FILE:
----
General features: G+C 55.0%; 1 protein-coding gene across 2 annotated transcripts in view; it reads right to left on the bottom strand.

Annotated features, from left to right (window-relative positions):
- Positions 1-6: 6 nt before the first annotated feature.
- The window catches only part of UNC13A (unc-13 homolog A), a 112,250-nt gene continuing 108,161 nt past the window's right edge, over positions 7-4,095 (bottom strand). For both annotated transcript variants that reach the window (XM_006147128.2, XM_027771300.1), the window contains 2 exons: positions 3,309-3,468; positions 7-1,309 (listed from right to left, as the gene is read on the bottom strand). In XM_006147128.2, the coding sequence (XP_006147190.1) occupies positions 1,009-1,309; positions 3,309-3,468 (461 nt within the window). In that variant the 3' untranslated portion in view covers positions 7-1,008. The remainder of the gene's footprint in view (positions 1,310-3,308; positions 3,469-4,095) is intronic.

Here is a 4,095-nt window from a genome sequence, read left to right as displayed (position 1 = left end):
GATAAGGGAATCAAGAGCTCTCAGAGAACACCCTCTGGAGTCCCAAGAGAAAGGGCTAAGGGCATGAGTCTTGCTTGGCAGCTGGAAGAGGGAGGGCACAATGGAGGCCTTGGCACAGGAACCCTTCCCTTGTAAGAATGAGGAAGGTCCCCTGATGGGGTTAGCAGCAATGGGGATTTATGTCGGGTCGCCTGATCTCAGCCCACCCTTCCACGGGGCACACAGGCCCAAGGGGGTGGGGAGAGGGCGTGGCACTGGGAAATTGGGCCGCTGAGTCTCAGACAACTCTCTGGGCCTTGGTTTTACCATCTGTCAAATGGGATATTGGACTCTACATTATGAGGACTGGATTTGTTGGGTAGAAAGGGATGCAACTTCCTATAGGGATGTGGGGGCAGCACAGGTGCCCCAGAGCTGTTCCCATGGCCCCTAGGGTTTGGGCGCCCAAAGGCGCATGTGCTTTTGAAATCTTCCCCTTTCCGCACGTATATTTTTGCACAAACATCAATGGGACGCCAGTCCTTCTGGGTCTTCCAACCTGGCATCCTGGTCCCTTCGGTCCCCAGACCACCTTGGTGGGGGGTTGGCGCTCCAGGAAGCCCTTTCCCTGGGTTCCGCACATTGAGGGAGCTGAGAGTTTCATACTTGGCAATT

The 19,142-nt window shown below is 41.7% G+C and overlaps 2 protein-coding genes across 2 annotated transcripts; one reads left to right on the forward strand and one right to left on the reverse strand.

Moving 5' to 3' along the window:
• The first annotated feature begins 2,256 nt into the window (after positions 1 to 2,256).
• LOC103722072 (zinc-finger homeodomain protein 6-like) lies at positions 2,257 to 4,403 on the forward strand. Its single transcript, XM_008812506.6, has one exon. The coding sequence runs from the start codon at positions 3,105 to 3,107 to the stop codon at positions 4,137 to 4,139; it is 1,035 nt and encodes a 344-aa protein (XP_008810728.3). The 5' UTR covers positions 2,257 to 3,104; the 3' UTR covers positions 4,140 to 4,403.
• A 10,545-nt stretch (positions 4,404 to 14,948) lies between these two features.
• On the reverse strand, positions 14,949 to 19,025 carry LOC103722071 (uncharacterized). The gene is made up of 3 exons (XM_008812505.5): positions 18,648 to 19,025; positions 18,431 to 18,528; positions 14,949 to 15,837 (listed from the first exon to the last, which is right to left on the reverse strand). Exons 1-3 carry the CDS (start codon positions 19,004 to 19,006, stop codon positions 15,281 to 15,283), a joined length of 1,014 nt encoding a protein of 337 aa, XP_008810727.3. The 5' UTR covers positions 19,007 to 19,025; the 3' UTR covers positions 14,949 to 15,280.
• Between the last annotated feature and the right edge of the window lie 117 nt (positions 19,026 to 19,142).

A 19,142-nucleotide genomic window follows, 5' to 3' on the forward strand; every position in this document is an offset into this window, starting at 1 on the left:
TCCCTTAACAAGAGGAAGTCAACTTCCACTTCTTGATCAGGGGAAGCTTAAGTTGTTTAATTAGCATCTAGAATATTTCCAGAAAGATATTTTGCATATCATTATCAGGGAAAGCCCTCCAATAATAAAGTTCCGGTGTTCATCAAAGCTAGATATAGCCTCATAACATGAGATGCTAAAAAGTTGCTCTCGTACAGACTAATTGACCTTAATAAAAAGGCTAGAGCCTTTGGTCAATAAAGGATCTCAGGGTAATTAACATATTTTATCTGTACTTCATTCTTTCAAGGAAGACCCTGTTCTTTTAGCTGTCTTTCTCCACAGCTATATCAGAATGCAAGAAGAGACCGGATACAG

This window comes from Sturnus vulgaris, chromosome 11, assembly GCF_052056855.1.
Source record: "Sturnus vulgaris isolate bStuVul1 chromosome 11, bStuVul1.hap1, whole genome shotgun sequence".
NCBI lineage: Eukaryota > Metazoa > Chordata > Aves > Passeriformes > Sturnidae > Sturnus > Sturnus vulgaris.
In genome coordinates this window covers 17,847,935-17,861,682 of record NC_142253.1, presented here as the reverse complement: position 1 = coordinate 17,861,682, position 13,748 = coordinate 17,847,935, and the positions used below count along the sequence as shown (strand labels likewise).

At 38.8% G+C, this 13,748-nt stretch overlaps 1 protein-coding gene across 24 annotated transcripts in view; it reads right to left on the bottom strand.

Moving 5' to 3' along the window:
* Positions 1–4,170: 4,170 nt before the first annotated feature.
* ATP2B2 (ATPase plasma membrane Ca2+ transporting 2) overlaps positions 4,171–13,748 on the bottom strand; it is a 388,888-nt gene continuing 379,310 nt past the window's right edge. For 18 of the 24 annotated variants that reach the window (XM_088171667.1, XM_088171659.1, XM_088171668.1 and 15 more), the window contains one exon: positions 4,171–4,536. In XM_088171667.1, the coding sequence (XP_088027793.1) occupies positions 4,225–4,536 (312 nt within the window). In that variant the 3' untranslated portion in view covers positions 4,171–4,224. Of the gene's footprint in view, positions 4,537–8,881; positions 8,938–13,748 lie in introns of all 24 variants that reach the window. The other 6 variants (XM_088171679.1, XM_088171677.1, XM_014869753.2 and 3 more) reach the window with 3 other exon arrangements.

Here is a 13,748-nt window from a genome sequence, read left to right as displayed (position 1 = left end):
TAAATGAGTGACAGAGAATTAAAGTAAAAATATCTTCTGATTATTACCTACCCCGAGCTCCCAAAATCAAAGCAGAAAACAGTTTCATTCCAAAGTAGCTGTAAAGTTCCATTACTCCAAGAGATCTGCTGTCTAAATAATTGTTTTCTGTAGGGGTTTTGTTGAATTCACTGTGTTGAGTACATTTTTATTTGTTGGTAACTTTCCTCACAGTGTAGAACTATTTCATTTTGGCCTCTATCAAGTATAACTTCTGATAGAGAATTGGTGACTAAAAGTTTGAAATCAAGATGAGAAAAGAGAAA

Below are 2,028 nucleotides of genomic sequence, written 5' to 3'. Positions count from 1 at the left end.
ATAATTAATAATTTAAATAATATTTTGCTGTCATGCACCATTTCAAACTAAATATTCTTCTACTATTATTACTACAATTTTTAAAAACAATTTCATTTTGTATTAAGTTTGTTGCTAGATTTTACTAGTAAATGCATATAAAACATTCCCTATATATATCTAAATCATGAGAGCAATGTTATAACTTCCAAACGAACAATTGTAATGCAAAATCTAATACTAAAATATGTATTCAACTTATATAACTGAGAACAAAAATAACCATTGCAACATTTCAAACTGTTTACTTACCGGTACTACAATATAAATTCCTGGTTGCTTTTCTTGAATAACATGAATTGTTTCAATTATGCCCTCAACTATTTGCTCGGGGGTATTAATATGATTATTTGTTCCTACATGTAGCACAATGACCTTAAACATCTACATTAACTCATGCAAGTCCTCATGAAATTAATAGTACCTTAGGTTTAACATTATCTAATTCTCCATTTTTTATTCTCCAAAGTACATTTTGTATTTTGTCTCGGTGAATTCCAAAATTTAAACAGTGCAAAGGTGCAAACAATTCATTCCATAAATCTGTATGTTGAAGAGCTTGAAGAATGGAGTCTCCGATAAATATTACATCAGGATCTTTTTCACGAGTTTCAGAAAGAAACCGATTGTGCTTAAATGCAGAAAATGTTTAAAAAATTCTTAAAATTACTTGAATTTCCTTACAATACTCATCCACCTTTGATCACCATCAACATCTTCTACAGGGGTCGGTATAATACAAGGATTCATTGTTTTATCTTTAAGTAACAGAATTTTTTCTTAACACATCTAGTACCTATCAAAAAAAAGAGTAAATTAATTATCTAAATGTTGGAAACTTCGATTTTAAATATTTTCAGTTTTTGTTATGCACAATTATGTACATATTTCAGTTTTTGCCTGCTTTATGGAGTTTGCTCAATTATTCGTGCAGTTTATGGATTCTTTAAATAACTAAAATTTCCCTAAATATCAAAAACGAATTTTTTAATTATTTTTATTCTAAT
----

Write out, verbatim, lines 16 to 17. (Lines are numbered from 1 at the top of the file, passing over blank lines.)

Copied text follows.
This window comes from Sturnus vulgaris, chromosome 11, assembly GCF_052056855.1.
Source record: "Sturnus vulgaris isolate bStuVul1 chromosome 11, bStuVul1.hap1, whole genome shotgun sequence".